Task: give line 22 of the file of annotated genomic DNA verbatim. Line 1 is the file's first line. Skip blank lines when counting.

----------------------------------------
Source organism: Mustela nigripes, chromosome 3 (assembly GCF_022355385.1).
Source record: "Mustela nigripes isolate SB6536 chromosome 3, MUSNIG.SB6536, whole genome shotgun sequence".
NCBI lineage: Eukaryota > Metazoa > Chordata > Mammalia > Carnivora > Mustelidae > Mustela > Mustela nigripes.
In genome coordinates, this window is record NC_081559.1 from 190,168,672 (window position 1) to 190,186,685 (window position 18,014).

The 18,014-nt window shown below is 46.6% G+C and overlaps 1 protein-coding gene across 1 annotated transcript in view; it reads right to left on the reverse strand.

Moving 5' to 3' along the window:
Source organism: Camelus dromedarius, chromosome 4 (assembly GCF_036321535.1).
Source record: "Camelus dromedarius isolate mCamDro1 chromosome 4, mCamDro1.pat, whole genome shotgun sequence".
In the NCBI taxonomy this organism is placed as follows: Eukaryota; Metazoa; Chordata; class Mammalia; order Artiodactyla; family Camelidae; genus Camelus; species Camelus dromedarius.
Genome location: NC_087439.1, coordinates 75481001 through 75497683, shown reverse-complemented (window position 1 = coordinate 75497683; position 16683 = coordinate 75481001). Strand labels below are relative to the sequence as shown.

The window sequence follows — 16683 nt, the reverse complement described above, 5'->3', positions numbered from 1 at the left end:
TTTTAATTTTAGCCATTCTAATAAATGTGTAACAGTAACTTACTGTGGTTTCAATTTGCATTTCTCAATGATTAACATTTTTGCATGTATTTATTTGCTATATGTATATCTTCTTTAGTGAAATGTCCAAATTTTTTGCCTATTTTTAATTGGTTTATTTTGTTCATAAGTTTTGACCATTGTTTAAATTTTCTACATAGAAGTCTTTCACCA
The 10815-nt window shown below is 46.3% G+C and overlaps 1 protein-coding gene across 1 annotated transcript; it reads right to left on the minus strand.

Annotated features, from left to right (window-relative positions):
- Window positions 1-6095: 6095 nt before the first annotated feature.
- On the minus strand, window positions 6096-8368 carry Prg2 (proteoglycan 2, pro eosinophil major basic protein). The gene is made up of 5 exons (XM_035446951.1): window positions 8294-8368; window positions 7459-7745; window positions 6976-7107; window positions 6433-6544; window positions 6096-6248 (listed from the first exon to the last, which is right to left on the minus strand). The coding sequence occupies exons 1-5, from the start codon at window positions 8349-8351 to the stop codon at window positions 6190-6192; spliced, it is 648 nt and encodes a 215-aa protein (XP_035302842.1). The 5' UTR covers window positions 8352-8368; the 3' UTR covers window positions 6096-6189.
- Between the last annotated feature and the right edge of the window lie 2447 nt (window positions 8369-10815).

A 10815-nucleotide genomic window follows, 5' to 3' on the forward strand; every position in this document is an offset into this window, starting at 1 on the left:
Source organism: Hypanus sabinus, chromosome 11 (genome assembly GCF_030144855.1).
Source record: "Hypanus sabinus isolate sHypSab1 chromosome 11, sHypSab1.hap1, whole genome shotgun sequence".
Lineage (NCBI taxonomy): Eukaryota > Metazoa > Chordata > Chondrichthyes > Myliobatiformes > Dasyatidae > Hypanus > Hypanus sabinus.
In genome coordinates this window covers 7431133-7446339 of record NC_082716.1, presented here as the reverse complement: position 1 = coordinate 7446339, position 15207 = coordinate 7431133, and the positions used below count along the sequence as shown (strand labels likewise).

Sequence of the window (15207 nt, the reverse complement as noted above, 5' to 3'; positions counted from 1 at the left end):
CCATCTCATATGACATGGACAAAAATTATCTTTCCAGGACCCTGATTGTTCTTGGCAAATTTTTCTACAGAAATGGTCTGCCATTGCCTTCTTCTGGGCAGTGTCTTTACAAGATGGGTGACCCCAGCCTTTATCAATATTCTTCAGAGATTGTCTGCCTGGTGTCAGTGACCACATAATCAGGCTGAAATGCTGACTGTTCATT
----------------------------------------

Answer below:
In genome coordinates this window covers 7431133-7446339 of record NC_082716.1, presented here as the reverse complement: position 1 = coordinate 7446339, position 15207 = coordinate 7431133, and the positions used below count along the sequence as shown (strand labels likewise).